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"I Rule My Own Ocean Micronation," Rose Eveleth, BBC Future
Michael Bates grew up seven nautical miles off the coast of England, on a platform made of concrete and metal. Michael, the son of Roy Bates, is the Prince of the Principality of Sealand, a contested micronation that, despite its size, has become a darling of adventurers and journalists alike. Sealand has a football team, its flag has been run up Mount Everest, and it offers personalised knighthood for a mere £99 ($145).
Today, as futurists, tech billionaires and libertarians start looking to the sea for the next stage of cities and governance, Sealand serves as a tiny example, a strange and intriguing case study of all the good and the bad of living on the waves. What can the experiences of the Bates family tell those who dream about ocean living?
"Sheikh of the Skies," Mansi Choksi, Slate
In 2010, an English-language newspaper in Dubai ran a cover story titled Pigeon Impossible: Rats With Wings. “Pigeons have become a nuisance in the city, leaving many residents exasperated,” the report said. “These birds which have been breeding uncontrollably are messing up property with their droppings.” It detailed how pigeon waste was corroding roofs, windows, machinery, car paint, and infecting air conditioning systems. A public health official lamented the “serious” problem, but said that there was no way to count the number of pigeons that were relieving themselves across the city.
The report pointed out that Switzerland had experimented with pigeon contraceptive pills, Britain had hired air gun–wielding snipers to shoot pigeons off buildings, and the United States had used plastic models of birds of prey to scare them off airport runways.
Dubai has been called “the Manhattan of the Arab world.” Over the past three decades, as the United Arab Emirates rapidly developed, it had been preoccupied with breaking world records: It now has the world’s tallest building, largest mall, longest driverless metro, and fastest steel rollercoaster. But an onslaught of pigeon droppings didn’t fit the city’s glittering public image.
"A Lot to Lose: Can a Parking Lot Be an Historic Landmark?" Aaron Wiener, Washington City Paper
On Aug. 14, 1942, the Washington Star announced the arrival of a new D.C. retail landmark, a “tastefully designed pioneer in the fast growing movement to make adequate shopping facilities available to Washingtonians in suburban sections.” Garfinckel’s, which had already established itself as the city’s premier downtown department store, was following the move of people and dollars to the suburbs, opening its first outpost on the District’s margins. In its advertising, the store promised “all the charm of old Williamsburg set down at the edge of a dark, cool forest. It’s way above the average as suburban stores go.”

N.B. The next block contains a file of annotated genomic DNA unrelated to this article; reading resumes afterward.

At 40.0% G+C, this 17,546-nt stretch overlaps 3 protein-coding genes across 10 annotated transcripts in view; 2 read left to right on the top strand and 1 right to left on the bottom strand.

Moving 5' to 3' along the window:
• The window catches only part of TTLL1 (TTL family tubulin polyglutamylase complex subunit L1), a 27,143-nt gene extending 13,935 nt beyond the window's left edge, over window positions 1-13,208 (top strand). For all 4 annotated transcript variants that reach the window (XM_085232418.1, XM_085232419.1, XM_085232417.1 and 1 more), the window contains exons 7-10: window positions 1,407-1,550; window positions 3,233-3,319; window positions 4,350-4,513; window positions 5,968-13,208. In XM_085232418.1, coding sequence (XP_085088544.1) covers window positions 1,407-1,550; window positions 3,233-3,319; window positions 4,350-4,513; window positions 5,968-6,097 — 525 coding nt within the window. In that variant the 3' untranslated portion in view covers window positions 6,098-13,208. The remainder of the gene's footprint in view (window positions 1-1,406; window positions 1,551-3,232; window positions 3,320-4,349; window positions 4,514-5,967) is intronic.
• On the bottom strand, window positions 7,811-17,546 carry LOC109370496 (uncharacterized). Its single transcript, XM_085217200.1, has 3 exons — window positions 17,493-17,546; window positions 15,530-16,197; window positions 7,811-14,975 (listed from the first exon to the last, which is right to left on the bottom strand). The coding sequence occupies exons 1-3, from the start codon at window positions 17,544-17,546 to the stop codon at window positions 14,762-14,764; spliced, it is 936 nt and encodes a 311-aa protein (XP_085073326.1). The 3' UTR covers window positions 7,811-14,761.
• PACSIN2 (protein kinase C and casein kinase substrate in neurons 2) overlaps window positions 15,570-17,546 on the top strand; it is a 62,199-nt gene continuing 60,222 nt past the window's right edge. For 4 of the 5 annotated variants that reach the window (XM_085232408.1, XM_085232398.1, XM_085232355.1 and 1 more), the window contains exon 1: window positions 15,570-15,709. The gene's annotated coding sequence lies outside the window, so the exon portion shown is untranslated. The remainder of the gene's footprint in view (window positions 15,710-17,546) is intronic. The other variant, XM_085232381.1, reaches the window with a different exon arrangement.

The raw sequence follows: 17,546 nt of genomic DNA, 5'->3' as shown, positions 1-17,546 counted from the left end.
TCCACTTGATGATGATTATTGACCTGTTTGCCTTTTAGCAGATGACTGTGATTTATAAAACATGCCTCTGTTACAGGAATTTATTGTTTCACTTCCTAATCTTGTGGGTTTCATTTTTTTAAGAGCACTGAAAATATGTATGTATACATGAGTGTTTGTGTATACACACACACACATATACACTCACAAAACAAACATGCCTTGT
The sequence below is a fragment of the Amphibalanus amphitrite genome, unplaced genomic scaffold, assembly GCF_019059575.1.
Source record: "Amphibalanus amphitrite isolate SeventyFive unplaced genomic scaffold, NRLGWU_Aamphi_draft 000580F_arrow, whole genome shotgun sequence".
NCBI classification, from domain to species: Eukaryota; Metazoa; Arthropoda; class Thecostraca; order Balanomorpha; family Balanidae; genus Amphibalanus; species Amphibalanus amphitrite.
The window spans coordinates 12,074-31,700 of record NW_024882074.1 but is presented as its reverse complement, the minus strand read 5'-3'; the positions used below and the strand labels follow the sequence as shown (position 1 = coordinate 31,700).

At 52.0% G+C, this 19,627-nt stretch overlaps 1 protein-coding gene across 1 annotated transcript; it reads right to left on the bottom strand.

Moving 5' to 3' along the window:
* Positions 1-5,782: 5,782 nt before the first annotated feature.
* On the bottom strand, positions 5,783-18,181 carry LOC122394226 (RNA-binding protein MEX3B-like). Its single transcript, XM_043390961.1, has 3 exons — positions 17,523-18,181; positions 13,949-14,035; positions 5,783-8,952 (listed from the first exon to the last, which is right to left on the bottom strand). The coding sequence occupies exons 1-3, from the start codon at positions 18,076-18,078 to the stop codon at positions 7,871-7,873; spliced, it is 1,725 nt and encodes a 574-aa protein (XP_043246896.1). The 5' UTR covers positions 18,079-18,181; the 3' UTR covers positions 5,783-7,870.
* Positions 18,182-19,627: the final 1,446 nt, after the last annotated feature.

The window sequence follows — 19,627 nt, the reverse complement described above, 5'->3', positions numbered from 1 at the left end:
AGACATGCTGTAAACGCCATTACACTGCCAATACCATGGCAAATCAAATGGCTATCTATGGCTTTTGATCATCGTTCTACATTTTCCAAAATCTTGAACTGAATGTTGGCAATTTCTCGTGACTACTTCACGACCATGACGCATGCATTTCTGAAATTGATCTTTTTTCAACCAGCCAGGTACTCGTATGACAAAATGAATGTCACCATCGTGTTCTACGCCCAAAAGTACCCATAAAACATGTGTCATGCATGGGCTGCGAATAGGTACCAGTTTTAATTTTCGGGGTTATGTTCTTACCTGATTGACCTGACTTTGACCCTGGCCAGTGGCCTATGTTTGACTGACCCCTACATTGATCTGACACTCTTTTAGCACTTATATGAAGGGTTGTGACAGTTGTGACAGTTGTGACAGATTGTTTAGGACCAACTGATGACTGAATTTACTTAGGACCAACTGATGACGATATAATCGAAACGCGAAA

The developer of the new store, the W.C. & A.N. Miller Development Co., had also been responsible, starting in the 1920s, for building much of the surrounding Spring Valley neighborhood. Just inside D.C.’s western boundary, Spring Valley did feel much like a suburb. It was spacious, it was new, and it was exclusive: Racial covenants prevented Spring Valley homeowners from selling their houses to blacks or Jews.
Fast forward 73 years. Spring Valley is no longer new and the racial covenants are gone, but it’s still exclusive. It has the city’s lowest property and violent crime rates, as of 2011, and one of the wealthiest citizenries: According to the U.S. Census Bureau, the average household income, measured from 2007 to 2011, was $379,276. Though D.C. is a majority-black city, the neighborhood is still just 4 percent black. (Data on the neighborhood’s Jewish population isn’t available.) In a telltale sign of its remove from the city’s mainstream, it was also the only precinct where a majority of voters opposed last year’s ballot initiative to legalize marijuana.
"How To Live Alone," Barry Petchesky, Deadspin
Late last year, for the first time in my 30-plus years of living indoors, I got my own place. No parents, no roommates, no girlfriend to share the space—just me, and the knowledge that when I come home every night, it'll be to an empty apartment. It has been wonderful, and freeing, but it can also be hard and lonely. It doesn't need to be.
Humans are social animals, a fact you never appreciate quite so acutely as when you're deprived of the sort of low-impact, unintentional socializing that cohabitation provides. Sorting out your mail, asking each other what your plans for the evening are, even listening to your housemate's crappy music bleed through the bedroom wall—all ambient reminders that you are not the only person left alive. With all that unavailable, though, there absolutely are things you can do to make sure you don't get lost in solipsistic reverie, and instead fully enjoy all the best parts of not having to put up with someone else's shit in your own home.
"One Small Town, Two Daily Newspapers," Kevin Williams, Aljazeera America
CRAWFORDSVILLE, Indiana – Many major cities are having difficulty holding on to one viable daily newspaper. Places such as Oakland, Calif; Birmingham, Ala.; and New Orleans have all seen their dailies disappear over the past few years, as news-hungry readers ditch print for phones or tablets in increasing numbers. Industry prognosticators have all but written the eulogy for print.
But some towns are delaying the funeral while hanging onto to not just one, but two daily papers. And it’s not in the places you might think.
Trenton, New Jersey, still has two dailies, as does Wilkes-Barre, Pennsylvania, tucked away in the Keystone State’s coal country. But perhaps nowhere is finding two battling papers more startling than Crawfordsville, Indiana, population approximately 15,000.